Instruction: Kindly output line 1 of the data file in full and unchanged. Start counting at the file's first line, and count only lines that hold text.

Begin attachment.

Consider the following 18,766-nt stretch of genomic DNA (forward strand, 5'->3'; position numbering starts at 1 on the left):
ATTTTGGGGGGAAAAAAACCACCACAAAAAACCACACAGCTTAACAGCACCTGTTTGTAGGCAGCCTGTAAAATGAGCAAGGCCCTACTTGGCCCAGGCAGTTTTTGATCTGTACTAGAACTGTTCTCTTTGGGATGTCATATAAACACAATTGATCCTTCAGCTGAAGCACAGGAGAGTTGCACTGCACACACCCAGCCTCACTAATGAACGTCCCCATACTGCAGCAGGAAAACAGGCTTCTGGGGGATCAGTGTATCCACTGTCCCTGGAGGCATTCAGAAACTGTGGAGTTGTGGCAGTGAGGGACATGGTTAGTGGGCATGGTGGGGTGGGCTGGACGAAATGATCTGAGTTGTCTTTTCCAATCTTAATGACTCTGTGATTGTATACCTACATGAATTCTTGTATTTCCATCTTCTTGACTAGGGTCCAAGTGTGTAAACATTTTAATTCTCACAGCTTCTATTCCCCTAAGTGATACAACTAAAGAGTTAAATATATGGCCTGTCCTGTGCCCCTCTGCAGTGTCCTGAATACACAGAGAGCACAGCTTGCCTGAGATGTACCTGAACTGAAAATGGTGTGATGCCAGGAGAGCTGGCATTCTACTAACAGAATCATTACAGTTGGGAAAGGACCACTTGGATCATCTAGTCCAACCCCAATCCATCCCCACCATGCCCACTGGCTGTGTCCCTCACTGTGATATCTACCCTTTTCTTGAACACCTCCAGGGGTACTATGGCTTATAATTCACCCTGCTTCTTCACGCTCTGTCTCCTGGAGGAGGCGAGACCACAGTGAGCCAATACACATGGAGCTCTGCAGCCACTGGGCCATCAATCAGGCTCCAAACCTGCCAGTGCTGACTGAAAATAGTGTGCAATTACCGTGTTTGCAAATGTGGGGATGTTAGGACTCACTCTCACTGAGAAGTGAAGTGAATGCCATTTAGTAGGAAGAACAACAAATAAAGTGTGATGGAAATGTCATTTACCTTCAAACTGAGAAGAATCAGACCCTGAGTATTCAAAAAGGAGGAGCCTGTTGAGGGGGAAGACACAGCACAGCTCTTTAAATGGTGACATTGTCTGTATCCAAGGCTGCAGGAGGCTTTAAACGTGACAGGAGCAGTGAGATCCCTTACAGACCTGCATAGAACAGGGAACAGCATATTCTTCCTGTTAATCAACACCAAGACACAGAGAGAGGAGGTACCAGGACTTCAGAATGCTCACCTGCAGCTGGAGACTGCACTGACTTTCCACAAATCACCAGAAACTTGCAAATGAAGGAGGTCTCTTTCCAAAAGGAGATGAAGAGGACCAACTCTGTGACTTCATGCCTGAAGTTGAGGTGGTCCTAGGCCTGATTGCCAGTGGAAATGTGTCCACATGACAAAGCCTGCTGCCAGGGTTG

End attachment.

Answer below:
Consider the following 18,766-nt stretch of genomic DNA (forward strand, 5'->3'; position numbering starts at 1 on the left):